Almost a decade before “Toy Story,” Jim Henson produced this Christmas special, which also focused on living playthings and their fear of being replaced. Brought to life through wonderful puppetry, “The Christmas Toy” turns an everyday household into a world of its own. Wanting to relive the morning he was first unwrapped, Rugby the Tiger ventures out of the playroom and under the Christmas tree, although he doesn’t realize what’s at stake. As colorful and charming as the special is, it also has a tonic dark edge, as the toys risk being frozen forever if they’re caught out of place. Of course, since this is a Christmas tale, it wraps up on a merry note.



#2: “A Muppet Family Christmas” (1987)


“The Christmas Toy” isn’t the only Jim Henson holiday special that’s fallen through the cracked ice. “Christmas Eve on Sesame Street” is often overlooked, but “A Muppet Family Christmas” has never even received an unedited release on North American home video. It’s unfortunate, as this was arguably the most ambitious Muppet crossover ever, not only featuring appearances from Kermit’s crew, but also characters from “Sesame Street” and “Fraggle Rock”. There are too many memorable moments to count, as Cookie Monster finds a kindred spirit in Animal, Swedish Chef tries to cook Big Bird, and everyone finds yuletide cheer through song. Henson himself makes an onscreen cameo, demonstrating how Christmas really brings everyone together.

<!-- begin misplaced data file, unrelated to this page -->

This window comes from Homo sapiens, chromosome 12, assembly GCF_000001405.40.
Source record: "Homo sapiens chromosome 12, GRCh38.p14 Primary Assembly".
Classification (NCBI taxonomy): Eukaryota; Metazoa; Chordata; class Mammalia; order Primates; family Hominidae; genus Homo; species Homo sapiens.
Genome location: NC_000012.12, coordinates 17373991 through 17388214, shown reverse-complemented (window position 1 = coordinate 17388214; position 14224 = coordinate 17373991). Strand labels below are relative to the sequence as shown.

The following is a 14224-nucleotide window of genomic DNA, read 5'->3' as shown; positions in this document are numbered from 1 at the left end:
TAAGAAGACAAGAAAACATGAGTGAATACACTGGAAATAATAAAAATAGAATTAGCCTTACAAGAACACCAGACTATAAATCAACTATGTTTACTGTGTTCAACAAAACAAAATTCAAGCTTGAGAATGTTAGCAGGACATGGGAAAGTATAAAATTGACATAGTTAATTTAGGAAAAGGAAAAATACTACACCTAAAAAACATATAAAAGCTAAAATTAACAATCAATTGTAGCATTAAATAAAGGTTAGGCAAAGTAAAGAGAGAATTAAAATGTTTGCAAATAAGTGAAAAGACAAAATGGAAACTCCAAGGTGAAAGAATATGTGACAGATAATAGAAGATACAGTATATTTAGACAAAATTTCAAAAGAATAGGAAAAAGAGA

Before we get to our top pick, here are a few honorable mentions:
“The Berenstain Bears' Christmas Tree” (1979)


“Olive, the Other Reindeer” (1999)
“The Small One” (1978)


#1: “Arnold’s Christmas”


“Hey Arnold” is a nostalgic show that holds up superbly when we revisit it as adults. The same can be said about this Christmas episode, which leaves a stronger impression if you’re familiar with the Vietnam War. Learning that his neighbor Mr. Hyunh has been separated from his daughter ever since the war, Arnold sets out to make a miracle happen in time for Christmas. Working on “Hey Arnold!,” creator Craig Bartlett was largely inspired by Peanuts and this special was perhaps the closest the series came to capturing the same magic of “A Charlie Brown Christmas.” Nowhere is this more apparent than during the ending, which never fails to prime the waterworks.